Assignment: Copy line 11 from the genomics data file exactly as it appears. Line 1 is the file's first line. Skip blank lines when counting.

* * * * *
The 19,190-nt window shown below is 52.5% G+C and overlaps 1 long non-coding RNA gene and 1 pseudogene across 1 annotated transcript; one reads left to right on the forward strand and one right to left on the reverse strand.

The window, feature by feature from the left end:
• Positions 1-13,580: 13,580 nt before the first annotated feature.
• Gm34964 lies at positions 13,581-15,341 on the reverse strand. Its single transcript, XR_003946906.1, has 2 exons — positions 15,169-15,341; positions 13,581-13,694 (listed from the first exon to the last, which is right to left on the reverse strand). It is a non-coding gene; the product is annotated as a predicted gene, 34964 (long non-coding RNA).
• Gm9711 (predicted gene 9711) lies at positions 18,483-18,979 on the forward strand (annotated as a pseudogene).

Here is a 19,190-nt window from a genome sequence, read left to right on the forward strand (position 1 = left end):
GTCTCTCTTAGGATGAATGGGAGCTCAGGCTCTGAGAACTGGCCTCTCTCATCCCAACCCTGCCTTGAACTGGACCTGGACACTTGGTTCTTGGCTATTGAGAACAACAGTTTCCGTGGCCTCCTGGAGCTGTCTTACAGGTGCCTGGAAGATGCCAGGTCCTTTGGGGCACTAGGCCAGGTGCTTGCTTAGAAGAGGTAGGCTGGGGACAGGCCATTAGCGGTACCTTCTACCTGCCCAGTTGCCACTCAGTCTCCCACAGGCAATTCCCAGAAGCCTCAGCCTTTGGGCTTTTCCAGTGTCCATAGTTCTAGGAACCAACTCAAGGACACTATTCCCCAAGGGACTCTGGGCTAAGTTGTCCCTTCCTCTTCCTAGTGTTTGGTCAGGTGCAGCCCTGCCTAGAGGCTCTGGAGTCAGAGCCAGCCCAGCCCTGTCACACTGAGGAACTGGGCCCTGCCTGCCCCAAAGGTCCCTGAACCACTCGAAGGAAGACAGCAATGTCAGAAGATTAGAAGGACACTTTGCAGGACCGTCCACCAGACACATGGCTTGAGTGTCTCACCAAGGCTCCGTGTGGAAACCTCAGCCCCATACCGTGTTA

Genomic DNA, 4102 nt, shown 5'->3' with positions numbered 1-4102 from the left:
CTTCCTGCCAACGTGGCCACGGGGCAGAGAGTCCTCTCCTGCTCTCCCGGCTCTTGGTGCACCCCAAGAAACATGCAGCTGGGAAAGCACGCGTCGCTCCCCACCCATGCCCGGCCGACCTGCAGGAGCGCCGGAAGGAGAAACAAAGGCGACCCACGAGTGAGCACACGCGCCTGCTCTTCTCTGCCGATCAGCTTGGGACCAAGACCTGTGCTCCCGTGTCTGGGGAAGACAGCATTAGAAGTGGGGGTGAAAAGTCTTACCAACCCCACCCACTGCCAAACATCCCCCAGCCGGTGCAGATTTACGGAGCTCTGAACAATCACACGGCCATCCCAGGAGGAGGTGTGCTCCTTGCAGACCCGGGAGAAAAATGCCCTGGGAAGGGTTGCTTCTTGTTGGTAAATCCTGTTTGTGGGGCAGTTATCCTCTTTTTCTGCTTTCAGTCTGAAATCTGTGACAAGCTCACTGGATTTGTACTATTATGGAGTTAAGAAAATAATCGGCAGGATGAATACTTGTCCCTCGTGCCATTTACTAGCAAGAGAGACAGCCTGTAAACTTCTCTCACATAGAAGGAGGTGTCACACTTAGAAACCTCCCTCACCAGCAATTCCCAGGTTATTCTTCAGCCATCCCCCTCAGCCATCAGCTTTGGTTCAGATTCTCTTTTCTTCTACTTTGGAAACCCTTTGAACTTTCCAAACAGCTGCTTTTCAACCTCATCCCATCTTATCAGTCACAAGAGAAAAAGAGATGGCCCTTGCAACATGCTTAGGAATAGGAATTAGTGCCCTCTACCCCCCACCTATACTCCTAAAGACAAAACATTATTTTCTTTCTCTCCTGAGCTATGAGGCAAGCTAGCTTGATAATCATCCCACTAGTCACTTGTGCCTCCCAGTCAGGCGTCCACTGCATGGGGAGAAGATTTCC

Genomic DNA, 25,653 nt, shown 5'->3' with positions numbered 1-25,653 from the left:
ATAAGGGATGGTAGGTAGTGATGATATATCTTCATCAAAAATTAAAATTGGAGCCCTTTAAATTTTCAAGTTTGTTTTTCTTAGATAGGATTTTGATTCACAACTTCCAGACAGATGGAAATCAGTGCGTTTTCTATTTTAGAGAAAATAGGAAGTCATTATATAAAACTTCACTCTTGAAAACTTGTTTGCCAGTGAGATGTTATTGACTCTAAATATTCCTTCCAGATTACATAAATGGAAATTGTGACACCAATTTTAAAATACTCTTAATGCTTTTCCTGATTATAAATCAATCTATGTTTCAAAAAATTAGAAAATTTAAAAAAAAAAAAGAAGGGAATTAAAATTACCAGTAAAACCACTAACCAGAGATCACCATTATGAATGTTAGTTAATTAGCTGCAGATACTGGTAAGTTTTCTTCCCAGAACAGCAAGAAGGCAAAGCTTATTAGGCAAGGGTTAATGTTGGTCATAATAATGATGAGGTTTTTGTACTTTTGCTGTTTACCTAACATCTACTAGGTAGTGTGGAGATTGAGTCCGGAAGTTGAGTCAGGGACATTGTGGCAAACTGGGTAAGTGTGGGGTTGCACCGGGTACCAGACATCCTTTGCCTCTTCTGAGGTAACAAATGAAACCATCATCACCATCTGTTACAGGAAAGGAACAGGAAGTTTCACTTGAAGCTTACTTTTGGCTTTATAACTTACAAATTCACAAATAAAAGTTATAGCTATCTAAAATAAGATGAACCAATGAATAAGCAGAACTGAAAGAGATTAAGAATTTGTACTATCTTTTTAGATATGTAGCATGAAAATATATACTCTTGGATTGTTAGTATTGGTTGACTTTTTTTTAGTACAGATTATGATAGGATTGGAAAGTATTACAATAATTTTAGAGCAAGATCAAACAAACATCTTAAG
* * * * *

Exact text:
ATAAGGGATGGTAGGTAGTGATGATATATCTTCATCAAAAATTAAAATTGGAGCCCTTTAAATTTTCAAGTTTGTTTTTCTTAGATAGGATTTTGATTCACAACTTCCAGACAGATGGAAATCAGTGCGTTTTCTATTTTAGAGAAAATAGGAAGTCATTATATAAAACTTCACTCTTGAAAACTTGTTTGCCAGTGAGATGTTATTGACTCTAAATATTCCTTCCAGATTACATAAATGGAAATTGTGACACCAATTTTAAAATACTCTTAATGCTTTTCCTGATTATAAATCAATCTATGTTTCAAAAAATTAGAAAATTTAAAAAAAAAAAAGAAGGGAATTAAAATTACCAGTAAAACCACTAACCAGAGATCACCATTATGAATGTTAGTTAATTAGCTGCAGATACTGGTAAGTTTTCTTCCCAGAACAGCAAGAAGGCAAAGCTTATTAGGCAAGGGTTAATGTTGGTCATAATAATGATGAGGTTTTTGTACTTTTGCTGTTTACCTAACATCTACTAGGTAGTGTGGAGATTGAGTCCGGAAGTTGAGTCAGGGACATTGTGGCAAACTGGGTAAGTGTGGGGTTGCACCGGGTACCAGACATCCTTTGCCTCTTCTGAGGTAACAAATGAAACCATCATCACCATCTGTTACAGGAAAGGAACAGGAAGTTTCACTTGAAGCTTACTTTTGGCTTTATAACTTACAAATTCACAAATAAAAGTTATAGCTATCTAAAATAAGATGAACCAATGAATAAGCAGAACTGAAAGAGATTAAGAATTTGTACTATCTTTTTAGATATGTAGCATGAAAATATATACTCTTGGATTGTTAGTATTGGTTGACTTTTTTTTAGTACAGATTATGATAGGATTGGAAAGTATTACAATAATTTTAGAGCAAGATCAAACAAACATCTTAAG